JPEG vs. HEIF: What is the Distinction and Which is Higher?

Almost 30 years old, the JPEG was created around the same time that the first website went online. But while web pages don't look like this very first text-only website, images still frolic around that .jpg extension like a belt bag in Disney World.

While the JPEG is still popular and popular, there is a new image file format that claims to be the next JPEG: HEIF. HEIF files are a format that became popular when Apple introduced support in 2017. They are smaller than JPEGs, but they don't affect image quality and in some cases even offer slightly better quality. Many Apple devices now capture photos in HEIF instead of the more popular JPEG by default, and even standalone cameras like the Canon EOS-1D X Mark III have support.

While HEIF pretends to be the next JPEG, there are still noticeable differences between the two – and one big reason why many don't want to switch to the newer format just yet.

The Canon EOS-1D M Mark III supports HEIF in the camera.


HEIF is a modern type of photo file, inspired by JPEGs, but doing more with less space. HEIF, which stands for High-Efficiency Image Format, is similar in quality to a JPEG, but takes up less space. This type of file is sometimes referred to as HEIC or High-Efficiency Image Codec. Apple uses HEIC to store the HEIF photo as well as additional data such as sounds or movements when taking a live photo.

It's the "high efficiency" in the name that is the key differentiator in this newer photo format. A HEIF file takes up approximately half the space of a JPEG without affecting the quality of the actual image. While the image uses smarter, more modern compression algorithms, it is limited in space and retains just as many megapixels and detail. When you record in HEIF, your photos take up less space on your camera roll, hard drive, and cloud storage.

In some cases, a HEIF file may have better image quality than a JPEG. This is because these new files support 16-bit color. 16-bit refers to how many different colors the picture can store. While the human eye cannot even distinguish between the trillions of colors available in 16-bit, more colors create more flexibility in manipulating the photo. An 8-bit photo could be overworked to include bands in the colors – a phenomenon that, as you guessed it, photographers call streaking – while a 16-bit photo offers more leeway. (Not every camera can capture 16 bits, and the HEIF only captures the maximum bit depth that the camera allows.)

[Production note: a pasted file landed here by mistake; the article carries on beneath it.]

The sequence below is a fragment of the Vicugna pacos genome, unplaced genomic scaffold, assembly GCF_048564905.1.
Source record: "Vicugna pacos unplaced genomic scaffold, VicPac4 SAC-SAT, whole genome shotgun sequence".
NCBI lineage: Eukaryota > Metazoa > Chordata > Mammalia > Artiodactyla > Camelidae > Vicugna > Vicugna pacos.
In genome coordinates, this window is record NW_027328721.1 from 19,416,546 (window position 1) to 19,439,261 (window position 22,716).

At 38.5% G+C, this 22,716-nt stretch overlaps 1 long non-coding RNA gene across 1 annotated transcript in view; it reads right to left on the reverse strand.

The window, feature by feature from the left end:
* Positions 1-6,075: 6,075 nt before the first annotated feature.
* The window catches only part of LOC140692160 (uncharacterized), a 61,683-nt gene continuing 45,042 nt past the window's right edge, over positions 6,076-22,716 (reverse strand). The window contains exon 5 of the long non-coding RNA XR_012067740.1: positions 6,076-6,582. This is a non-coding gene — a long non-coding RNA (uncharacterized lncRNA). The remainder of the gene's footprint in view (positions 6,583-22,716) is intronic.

The format has another benefit when editing: the option to undo adjustments that the JPEG format cannot restore. The codec saves editing information in the file, so some types of changes can later be undone after saving. The HEIF can reverse a crop or rotation and adjust overlays.

Another feature of HEIF is that it supports transparency like a PNG does. Transparencies are popular in logos and graphics, especially in web design where the background of the web page is still visible.

Hillary K. Grigonis / Digital Trends


JPEG is the file type that needs no introduction. If you took a photo with a digital camera or shared a photo on Facebook, you used a JPEG.

As familiar as JPEG is, you may not be sure of its exact history and limitations. JPEGs have been around since the early 1990s. Since then, things have changed – including how we handle image data – which is why HEIF files can be so much smaller.

However, being old isn't all bad. It is difficult to find a program that does not support JPEG. If you have a JPEG, you can open it in just about any application from almost any computer. From web browsers to word processors, the JPEG can be used anywhere.

JPEG images are lossy (not to be confused with bad). This means that once it is compressed, you will not be able to make any changes. You cannot crop back a JPEG photo. Every time you open the photo and make changes, the JPEG also loses some of its original quality. For this reason, JPEG is often the final file type, not the original, among professional photographers. (For this, professionals tend to take RAW photos.)

JPEGs are usually available in 8-bit color. These are many colors to display, but may not be enough colors to make significant changes without affecting image quality.

JPEG versus HEIF: which one is better?

If all of your devices and apps support HEIC, choosing this format will save you hard drive space and even provide more flexible editing. As cameras keep increasing megapixels, saving images becomes difficult – HEIC can help alleviate some of that burden.

Of course, an image you can't open is no good – and JPEG is still the most universal file format. Since Apple started using the HEIC format, a number of devices and applications have supported the smaller file size. However, others are not fully compatible or require plug-ins to be downloaded. If you want a file that you can email to a dozen people with no hassle, JPEG is still the clear winner for now.

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